A breath of fresh air

Sorry this is a day late, I was spending some time away from beautiful Sarajevo this past weekend while my family came to visit from across the pond. I have to say,it was an un-acknowledged but absolutely necessary break from reality. Some say that in order to gather a better perspective, one must step back and take a look from the outside, which describes what getting away from the city was for me; it was a time to gather perspective in coordination with reality.

Immediately stepping off the plane, having never been to Europe or anywhere for that matter, I found Sarajevo difficult to compare to other experiences. In my day I have been to many places within the United States,48 states to be exact. Upon arriving in Sarajevo, I found myself thinking about how much I had Actually seen. The solemn conclusion I made was ‘wow, I’ve seen a whole bunch of pools,’ as most of my travel has been for swimming. Well that was depressing.

So, when I finally came to Sarajevo, it was one of the first times I had really ever SEEN a place. On a daily basis we are exposed to a cultural portrait made up of an intense multifaceted society, carved out by years upon years or history. Take all that and drape a sheet of white gauze over it representing a layer that covers a beautiful portrait, a layer that is the war. Overbearing the vast array of cultural diffusion and ambiance lies the slightly transparent sheet of the war. Everywhere you look there is an image of war. Whether it be a bullet hole, a Sarajevo rose,a damaged building, or the depth in a pair of eyes disheartened and torn, the war remains prominent.

Now what does this have to do with the first thing? Of course I knew that Sarajevo would be different places, but I did not truly know the extent that the war still had an effect of the persona of a country and it’s patrons, until I was exposed to other parts of such a different world than I have ever seen. I noticed how Sarajevo has a sense of…sadness, looming over like an umbrella covering the sun. The people, so resilient and strong, live day by day as they are constantly exposed to the war and memories of it. While I spent time in Herzegovina, Dubrovnik, and Montenegro I was able to compare the people and atmospheres to that of Sarajevo an there is something truly unique and beautiful significant to Sarajevo that is not anywhere else. I had been feeling down, without knowing exactly why and perhaps it was an untapped understanding of the heavy burden worn by the members of my home for the past month. And I must say, Sarajevo has an atmosphere unlike anywhere else that I feel more prepared to see, relish, ad understand now that I have been able to observe a few other places outside of my home in the United States. Already i have been able to share my experience in Sarajevo with strangers on the bus and as I write this note, the song ‘Home Again’ by Michael Kiwanuka comes on my iPod. All the while I sit and enjoy the Bosnian countryside on the outskirts of Sarajevo, and I know that this wonderful city, culture, and story has already carved an important place in my heart.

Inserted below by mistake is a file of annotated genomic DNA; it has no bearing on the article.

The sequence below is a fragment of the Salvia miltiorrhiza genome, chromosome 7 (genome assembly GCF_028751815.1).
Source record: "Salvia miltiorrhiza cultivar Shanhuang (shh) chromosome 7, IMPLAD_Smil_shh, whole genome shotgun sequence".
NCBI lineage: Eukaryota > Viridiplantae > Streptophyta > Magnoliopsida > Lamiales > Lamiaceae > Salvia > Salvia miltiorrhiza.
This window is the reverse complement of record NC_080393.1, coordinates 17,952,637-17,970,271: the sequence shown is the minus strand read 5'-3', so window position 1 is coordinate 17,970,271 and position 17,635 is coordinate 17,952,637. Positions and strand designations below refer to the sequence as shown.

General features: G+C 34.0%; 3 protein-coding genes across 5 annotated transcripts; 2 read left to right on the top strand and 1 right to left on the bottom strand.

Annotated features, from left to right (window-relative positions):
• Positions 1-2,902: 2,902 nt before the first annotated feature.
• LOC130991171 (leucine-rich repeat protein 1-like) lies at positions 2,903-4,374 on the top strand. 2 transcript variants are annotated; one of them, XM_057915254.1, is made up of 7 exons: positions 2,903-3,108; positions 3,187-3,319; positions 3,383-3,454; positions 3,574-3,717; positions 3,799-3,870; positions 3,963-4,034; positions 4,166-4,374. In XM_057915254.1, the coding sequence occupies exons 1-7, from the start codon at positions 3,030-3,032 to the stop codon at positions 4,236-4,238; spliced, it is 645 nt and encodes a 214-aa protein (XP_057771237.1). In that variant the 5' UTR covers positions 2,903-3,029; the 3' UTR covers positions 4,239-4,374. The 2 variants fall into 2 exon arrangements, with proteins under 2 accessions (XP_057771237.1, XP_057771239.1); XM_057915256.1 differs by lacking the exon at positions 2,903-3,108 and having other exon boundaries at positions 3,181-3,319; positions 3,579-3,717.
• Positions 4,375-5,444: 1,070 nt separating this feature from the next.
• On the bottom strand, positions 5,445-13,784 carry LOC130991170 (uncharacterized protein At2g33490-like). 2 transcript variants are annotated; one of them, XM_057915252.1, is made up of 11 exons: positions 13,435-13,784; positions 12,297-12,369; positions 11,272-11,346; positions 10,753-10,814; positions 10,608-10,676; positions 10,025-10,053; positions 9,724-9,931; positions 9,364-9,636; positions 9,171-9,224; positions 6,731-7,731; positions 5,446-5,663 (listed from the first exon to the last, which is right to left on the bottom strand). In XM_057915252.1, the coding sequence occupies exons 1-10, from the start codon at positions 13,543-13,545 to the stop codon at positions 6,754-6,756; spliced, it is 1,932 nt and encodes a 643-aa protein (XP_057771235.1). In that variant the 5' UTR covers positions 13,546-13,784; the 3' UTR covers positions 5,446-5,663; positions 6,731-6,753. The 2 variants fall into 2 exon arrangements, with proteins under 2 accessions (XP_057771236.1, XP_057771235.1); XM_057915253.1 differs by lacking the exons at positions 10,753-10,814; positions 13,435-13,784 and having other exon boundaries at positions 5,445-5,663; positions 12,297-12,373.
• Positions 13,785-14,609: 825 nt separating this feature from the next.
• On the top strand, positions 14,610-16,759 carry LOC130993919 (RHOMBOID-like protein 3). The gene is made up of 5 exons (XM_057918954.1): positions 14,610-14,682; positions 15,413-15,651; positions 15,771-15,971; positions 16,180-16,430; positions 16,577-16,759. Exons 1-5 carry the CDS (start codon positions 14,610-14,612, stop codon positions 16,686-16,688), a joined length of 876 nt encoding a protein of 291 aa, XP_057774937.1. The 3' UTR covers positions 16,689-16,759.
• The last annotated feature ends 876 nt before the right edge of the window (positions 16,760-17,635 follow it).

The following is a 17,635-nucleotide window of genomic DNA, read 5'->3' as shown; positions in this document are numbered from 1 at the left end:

Sent from my iPhone

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